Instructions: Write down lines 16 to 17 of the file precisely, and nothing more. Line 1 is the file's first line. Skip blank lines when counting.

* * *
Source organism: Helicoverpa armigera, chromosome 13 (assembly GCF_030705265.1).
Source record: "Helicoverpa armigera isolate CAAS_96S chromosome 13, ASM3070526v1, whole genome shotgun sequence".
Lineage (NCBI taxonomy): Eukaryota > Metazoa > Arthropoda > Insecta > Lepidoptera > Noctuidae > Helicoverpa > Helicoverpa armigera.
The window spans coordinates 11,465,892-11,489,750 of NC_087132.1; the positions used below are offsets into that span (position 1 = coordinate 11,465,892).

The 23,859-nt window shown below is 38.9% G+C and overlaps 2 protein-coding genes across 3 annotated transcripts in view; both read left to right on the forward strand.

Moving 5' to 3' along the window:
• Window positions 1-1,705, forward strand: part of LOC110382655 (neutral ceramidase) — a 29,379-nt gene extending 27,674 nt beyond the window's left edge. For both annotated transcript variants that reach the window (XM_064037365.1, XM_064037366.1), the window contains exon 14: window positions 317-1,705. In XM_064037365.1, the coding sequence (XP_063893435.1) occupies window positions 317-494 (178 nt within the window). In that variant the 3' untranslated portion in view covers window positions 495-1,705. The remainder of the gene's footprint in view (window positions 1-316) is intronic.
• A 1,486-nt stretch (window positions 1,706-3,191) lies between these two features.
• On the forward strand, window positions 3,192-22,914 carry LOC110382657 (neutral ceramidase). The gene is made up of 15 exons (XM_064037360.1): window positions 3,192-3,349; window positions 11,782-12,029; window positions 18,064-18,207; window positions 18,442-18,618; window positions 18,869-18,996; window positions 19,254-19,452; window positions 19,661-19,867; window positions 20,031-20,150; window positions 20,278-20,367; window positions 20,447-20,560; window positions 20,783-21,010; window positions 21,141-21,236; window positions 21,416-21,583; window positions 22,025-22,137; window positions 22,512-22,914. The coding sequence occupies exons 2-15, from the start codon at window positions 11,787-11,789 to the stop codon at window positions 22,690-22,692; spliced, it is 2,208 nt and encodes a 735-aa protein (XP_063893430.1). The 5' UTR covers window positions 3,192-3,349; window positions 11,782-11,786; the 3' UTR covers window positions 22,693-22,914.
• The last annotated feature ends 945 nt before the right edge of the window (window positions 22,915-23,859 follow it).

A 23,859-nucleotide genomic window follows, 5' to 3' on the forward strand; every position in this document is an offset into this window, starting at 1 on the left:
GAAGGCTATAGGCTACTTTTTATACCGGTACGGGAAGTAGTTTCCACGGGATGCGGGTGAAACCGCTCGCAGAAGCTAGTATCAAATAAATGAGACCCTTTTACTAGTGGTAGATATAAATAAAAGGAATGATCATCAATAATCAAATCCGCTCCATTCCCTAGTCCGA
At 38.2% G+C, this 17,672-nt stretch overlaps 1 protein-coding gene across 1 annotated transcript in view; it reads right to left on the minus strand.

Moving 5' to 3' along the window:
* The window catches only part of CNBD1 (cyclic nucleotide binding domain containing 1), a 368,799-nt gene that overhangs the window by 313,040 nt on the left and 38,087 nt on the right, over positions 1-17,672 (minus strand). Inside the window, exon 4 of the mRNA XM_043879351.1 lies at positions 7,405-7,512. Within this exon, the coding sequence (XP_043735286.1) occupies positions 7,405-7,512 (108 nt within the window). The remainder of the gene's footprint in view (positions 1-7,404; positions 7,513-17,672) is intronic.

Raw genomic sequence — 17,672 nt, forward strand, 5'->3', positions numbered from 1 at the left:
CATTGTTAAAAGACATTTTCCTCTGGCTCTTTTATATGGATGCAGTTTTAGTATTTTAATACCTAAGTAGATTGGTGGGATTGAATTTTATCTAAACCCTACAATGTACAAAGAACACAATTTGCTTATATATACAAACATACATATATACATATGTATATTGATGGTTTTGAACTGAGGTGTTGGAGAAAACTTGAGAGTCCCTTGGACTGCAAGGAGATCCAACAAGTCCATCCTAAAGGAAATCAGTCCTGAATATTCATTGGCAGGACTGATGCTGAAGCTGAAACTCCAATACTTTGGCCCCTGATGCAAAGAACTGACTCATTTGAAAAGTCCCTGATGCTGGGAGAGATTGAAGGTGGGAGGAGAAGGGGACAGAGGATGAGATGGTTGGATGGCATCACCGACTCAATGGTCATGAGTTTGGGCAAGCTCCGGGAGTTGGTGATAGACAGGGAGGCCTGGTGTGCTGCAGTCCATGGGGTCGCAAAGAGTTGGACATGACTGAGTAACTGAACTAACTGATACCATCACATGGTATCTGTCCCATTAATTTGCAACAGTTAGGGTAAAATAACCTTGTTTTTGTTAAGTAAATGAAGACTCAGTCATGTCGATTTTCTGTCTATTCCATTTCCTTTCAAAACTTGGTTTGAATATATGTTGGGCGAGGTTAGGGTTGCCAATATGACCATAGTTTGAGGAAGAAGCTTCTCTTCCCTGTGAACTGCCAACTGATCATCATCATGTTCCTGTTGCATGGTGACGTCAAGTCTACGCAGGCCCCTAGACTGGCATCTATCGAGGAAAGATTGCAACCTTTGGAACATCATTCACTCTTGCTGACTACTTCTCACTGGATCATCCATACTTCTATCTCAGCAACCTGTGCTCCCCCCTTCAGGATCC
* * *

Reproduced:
Raw genomic sequence — 17,672 nt, forward strand, 5'->3', positions numbered from 1 at the left:
CATTGTTAAAAGACATTTTCCTCTGGCTCTTTTATATGGATGCAGTTTTAGTATTTTAATACCTAAGTAGATTGGTGGGATTGAATTTTATCTAAACCCTACAATGTACAAAGAACACAATTTGCTTATATATACAAACATACATATATACATATGTATATTGATGGTTTTGAACTGAGGTGTTGGAGAAAACTTGAGAGTCCCTTGGACTGCAAGGAGATCCAACAAGTCCATCCTAAAGGAAATCAGTCCTGAATATTCATTGGCAGGACTGATGCTGAAGCTGAAACTCCAATACTTTGGCCCCTGATGCAAAGAACTGACTCATTTGAAAAGTCCCTGATGCTGGGAGAGATTGAAGGTGGGAGGAGAAGGGGACAGAGGATGAGATGGTTGGATGGCATCACCGACTCAATGGTCATGAGTTTGGGCAAGCTCCGGGAGTTGGTGATAGACAGGGAGGCCTGGTGTGCTGCAGTCCATGGGGTCGCAAAGAGTTGGACATGACTGAGTAACTGAACTAACTGATACCATCACATGGTATCTGTCCCATTAATTTGCAACAGTTAGGGTAAAATAACCTTGTTTTTGTTAAGTAAATGAAGACTCAGTCATGTCGATTTTCTGTCTATTCCATTTCCTTTCAAAACTTGGTTTGAATATATGTTGGGCGAGGTTAGGGTTGCCAATATGACCATAGTTTGAGGAAGAAGCTTCTCTTCCCTGTGAACTGCCAACTGATCATCATCATGTTCCTGTTGCATGGTGACGTCAAGTCTACGCAGGCCCCTAGACTGGCATCTATCGAGGAAAGATTGCAACCTTTGGAACATCATTCACTCTTGCTGACTACTTCTCACTGGATCATCCATACTTCTATCTCAGCAACCTGTGCTCCCCCCTTCAGGATCC